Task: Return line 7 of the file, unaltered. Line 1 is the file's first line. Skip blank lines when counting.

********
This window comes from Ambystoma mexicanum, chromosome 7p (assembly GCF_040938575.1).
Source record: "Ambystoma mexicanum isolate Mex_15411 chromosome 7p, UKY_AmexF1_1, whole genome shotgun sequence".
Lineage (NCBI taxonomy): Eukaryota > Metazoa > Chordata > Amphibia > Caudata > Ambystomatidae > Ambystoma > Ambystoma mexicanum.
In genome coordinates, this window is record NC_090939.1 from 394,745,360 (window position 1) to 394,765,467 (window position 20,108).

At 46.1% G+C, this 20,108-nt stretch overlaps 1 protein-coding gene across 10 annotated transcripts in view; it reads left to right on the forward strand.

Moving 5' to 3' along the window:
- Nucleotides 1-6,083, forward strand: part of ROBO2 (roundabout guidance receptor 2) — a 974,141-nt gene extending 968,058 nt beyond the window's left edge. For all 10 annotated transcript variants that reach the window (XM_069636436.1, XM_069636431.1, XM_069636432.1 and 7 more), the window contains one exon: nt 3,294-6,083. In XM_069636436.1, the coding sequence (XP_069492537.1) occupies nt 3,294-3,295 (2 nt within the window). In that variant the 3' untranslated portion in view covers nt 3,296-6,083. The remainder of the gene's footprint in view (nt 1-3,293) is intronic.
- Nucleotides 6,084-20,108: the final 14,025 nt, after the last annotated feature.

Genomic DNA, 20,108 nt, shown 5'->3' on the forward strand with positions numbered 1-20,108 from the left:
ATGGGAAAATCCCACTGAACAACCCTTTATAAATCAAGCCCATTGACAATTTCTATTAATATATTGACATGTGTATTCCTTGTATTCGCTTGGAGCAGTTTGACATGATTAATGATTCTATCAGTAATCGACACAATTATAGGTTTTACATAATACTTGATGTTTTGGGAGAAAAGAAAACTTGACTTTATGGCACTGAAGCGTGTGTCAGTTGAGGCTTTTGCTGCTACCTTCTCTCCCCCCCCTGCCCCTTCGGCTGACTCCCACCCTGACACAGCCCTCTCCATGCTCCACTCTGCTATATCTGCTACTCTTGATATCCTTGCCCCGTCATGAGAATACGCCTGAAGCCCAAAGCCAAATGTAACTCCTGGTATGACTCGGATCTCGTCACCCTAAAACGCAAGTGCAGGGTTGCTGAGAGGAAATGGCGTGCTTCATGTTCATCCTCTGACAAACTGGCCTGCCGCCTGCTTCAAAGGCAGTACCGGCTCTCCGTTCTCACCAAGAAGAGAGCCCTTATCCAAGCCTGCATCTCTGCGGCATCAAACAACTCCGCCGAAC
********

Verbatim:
- Nucleotides 1-6,083, forward strand: part of ROBO2 (roundabout guidance receptor 2) — a 974,141-nt gene extending 968,058 nt beyond the window's left edge. For all 10 annotated transcript variants that reach the window (XM_069636436.1, XM_069636431.1, XM_069636432.1 and 7 more), the window contains one exon: nt 3,294-6,083. In XM_069636436.1, the coding sequence (XP_069492537.1) occupies nt 3,294-3,295 (2 nt within the window). In that variant the 3' untranslated portion in view covers nt 3,296-6,083. The remainder of the gene's footprint in view (nt 1-3,293) is intronic.